Update on chlorine supply impacts resulting from a recent electrical failure at Westlake Chemical in Longview, Washington. The electrical failure caused a complete facility shut down two weeks ago. This Westlake facility produces much of the chlorine product supply for the Pacific Northwest.
The Oregon Association of Clean Water Agencies (ACWA) has been working diligently in a coordinated effort with the state Office of Emergency Management (OEM), the Department of Environmental Quality (DEQ), the League of Oregon Cities (LOC), the Special Districts Association of Oregon (SDAO), the Oregon Water/Wastewater Agency Response Network (ORWARN), the Oregon Health Authority (OHA), and local water and wastewater providers to maintain an accurate picture of the situation and to assist water and wastewater utilities in addressing a variety of chlorine supply challenges. ACWA is participating in daily meetings of the Emergency Command Center and a water/wastewater utility coordinating group.
This morning, OEM staff reported that Westlake successfully installed a replacement electrical transformer and completed its testing earlier this week. This enabled the restart of the facility on Wednesday, June 23rd, earlier than initially estimated. The Longview plant was able to secure a spare transformer from its customer, NORPAC, and the plant has been safely restarted. Although this is promising news, it will take time to resolve the chlorine shortage situation across the region. Because of the duration of the shut-down, there will be a lag time in restoring normal supplies to the region. State and federal agencies worked with a supplier in Canada and have secured some additional chlorine, which has been received at the Westlake site for distribution as a stop-gap measure.
While some water and wastewater utilities have been receiving shipments of chlorine products, others have not, and some are experiencing difficulties in getting information from suppliers about when deliveries will be made. ACWA is continuing to coordinate with state and local partners to support wastewater systems to secure access to necessary chlorine supply or have other tools/resources needed to maintain environmental quality and permit compliance.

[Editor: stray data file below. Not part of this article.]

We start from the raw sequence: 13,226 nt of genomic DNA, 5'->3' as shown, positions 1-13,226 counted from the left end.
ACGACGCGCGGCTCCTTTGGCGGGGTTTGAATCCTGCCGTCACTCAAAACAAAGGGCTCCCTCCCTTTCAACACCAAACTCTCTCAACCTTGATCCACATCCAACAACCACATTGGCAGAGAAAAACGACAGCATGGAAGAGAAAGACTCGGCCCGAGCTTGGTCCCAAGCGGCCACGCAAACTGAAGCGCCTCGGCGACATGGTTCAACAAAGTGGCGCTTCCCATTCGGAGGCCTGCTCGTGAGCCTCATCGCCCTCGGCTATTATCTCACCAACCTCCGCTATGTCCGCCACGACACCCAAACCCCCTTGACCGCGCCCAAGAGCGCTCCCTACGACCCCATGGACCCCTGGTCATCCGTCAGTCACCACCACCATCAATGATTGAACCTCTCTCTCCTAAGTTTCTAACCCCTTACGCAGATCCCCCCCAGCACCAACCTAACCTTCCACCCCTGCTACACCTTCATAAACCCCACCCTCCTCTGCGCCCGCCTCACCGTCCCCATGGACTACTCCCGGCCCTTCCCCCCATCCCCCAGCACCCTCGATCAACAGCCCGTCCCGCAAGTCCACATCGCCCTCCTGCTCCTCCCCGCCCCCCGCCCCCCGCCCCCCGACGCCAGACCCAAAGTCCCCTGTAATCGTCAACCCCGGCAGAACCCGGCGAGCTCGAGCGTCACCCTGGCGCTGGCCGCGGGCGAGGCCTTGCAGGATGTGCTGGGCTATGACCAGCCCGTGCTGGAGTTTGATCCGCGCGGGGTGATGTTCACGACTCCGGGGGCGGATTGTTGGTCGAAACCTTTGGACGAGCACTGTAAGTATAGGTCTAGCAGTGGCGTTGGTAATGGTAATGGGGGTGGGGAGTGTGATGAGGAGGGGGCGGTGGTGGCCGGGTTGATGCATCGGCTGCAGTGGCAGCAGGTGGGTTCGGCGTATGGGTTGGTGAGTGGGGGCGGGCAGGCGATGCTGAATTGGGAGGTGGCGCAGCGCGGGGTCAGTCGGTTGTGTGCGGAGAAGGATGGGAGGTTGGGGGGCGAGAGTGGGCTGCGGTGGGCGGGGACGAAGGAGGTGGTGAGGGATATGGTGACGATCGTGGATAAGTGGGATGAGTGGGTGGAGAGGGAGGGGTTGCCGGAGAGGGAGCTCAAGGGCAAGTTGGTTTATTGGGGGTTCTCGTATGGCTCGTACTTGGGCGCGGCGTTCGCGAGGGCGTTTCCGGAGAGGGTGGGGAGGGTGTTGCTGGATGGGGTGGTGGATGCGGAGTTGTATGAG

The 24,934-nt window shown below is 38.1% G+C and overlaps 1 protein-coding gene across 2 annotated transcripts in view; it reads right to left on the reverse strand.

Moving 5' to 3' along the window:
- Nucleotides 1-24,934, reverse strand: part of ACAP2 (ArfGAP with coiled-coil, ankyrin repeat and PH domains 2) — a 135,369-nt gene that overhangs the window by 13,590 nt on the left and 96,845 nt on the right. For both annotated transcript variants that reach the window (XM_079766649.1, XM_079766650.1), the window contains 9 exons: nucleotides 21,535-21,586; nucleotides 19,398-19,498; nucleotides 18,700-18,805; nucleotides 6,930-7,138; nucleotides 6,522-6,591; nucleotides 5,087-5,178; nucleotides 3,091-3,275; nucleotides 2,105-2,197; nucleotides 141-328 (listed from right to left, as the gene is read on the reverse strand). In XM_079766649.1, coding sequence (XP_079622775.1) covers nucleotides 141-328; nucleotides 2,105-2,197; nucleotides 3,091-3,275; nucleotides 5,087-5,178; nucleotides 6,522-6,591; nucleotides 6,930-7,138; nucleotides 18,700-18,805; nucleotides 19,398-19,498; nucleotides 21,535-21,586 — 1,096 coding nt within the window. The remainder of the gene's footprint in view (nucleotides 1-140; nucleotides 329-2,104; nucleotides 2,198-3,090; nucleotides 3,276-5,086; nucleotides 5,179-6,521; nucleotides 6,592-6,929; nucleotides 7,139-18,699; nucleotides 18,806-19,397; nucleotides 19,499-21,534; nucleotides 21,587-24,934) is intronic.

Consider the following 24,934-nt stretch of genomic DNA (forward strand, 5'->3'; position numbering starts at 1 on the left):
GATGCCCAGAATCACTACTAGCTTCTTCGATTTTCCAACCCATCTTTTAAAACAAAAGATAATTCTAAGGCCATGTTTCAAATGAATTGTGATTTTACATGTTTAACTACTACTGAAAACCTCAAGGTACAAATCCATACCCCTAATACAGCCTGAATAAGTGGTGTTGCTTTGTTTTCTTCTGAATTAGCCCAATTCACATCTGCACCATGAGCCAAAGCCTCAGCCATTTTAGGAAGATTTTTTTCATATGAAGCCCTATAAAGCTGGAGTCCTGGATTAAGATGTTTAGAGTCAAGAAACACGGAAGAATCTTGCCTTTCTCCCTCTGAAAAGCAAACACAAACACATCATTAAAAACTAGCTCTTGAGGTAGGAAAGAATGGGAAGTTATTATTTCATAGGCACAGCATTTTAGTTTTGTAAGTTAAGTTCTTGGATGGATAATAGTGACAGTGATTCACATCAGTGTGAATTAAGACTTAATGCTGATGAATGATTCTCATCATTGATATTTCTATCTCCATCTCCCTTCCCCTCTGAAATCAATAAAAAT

Last week ACWA, in collaboration with LOC and SDAO, distributed a survey of chlorine inventories and delivery schedules to all of the ACWA main contacts. We received completed surveys from nearly 120 wastewater treatment agencies across the state. The survey responses have been tremendously helpful to ACWA and DEQ in maintaining situational awareness, and in identifying critical needs and facilities that have material that can be shared. Thank you to all of you who responded.
The Lincoln City Public Works Department continues to monitor the situation closely and still has no issues at this point with the chlorine supply disruption and the water is safe to drink. We will monitor the situation closely and take proactive actions if necessary.
We aren’t asking people to curtail water use beyond good conservation practices at this time with a looming drought.
The Lincoln City Public Works Department has been proactively working this issue over the last 24 hours and we have coordinated with Lincoln City Parks and Recreation Department. Here is the current status for Lincoln City;
- Our water treatment method uses chlorine in the form of chlorine gas in very small amounts to ensure our water is safe to drink. We have approximately 80 days of chlorine supply remaining.
- Some wastewater treatment plants also use chlorine gas but ours does not – we use ultra-violet light to disinfect.
- Our pools were converted to an ultra-violet and Calcium Hypochlorite tablet system in 2017; we have enough supply of the tablets to get us through the summer.
Currently the City has no issues at this point with the chlorine supply disruption and the water is safe to drink. We will monitor the situation closely and take proactive actions if necessary.
We aren’t asking people to curtail water use beyond good conservation practices at this time.